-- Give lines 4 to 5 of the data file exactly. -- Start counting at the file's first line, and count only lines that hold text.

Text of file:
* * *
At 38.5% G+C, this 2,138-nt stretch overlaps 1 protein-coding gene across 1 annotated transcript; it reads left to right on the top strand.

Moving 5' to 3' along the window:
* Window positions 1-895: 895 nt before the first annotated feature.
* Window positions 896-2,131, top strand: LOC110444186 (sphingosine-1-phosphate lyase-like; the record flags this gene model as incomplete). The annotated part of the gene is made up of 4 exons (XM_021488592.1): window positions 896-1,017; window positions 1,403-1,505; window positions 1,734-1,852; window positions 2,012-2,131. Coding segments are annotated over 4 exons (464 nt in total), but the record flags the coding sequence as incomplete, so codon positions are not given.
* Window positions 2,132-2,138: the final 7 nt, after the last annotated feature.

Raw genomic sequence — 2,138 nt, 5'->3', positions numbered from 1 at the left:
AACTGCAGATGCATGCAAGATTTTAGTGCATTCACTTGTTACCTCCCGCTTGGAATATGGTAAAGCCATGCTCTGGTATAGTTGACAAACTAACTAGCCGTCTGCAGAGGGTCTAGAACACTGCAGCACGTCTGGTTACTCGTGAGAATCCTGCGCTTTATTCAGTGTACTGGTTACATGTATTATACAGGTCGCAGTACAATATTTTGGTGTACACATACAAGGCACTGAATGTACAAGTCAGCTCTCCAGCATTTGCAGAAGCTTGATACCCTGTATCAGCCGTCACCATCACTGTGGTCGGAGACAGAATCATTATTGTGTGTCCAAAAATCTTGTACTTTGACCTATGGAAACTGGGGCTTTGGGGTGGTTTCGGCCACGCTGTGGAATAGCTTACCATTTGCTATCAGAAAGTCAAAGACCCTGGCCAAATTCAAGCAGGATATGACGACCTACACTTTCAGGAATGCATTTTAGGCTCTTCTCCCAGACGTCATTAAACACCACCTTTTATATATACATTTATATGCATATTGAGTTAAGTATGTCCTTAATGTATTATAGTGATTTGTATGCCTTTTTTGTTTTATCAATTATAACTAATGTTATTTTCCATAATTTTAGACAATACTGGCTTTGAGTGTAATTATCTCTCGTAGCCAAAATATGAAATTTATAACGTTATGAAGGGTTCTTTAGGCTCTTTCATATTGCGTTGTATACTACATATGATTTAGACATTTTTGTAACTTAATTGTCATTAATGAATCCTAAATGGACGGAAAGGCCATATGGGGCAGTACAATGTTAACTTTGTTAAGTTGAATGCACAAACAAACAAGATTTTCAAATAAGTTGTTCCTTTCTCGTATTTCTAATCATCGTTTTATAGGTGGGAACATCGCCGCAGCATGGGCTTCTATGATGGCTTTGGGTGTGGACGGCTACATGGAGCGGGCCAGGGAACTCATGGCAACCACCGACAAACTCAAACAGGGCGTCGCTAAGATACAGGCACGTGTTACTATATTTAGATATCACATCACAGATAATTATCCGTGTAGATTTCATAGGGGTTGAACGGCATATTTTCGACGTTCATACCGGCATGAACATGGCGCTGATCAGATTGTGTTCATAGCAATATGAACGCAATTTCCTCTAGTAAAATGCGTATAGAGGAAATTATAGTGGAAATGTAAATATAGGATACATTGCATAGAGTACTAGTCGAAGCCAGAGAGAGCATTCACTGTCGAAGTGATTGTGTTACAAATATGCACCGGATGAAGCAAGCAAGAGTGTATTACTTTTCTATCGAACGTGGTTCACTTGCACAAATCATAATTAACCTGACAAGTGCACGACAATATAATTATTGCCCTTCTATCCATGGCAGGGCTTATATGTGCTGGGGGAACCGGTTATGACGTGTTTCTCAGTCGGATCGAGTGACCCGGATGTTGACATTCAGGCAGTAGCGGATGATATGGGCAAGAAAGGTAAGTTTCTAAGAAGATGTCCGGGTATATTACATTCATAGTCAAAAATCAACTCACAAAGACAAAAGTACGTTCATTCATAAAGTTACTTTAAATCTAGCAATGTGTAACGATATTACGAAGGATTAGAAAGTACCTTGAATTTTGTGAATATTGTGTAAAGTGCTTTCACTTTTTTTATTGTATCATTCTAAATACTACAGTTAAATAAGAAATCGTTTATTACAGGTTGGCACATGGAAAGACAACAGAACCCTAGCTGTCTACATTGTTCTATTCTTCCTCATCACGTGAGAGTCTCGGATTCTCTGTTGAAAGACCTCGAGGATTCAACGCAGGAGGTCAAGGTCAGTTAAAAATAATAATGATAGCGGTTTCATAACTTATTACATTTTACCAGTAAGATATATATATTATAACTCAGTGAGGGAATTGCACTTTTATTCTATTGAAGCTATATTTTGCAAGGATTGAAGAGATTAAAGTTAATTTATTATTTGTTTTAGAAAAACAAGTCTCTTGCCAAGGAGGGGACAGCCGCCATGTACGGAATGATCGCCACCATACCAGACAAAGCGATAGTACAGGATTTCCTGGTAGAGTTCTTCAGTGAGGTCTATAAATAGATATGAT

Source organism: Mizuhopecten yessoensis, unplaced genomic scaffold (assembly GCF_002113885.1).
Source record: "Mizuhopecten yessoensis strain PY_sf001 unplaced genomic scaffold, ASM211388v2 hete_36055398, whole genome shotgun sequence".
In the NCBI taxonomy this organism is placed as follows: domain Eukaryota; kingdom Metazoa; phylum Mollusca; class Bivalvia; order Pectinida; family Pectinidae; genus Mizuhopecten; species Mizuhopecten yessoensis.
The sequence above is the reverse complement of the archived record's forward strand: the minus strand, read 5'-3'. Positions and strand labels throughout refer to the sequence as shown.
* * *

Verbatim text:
* Window positions 896-2,131, top strand: LOC110444186 (sphingosine-1-phosphate lyase-like; the record flags this gene model as incomplete). The annotated part of the gene is made up of 4 exons (XM_021488592.1): window positions 896-1,017; window positions 1,403-1,505; window positions 1,734-1,852; window positions 2,012-2,131. Coding segments are annotated over 4 exons (464 nt in total), but the record flags the coding sequence as incomplete, so codon positions are not given.
* Window positions 2,132-2,138: the final 7 nt, after the last annotated feature.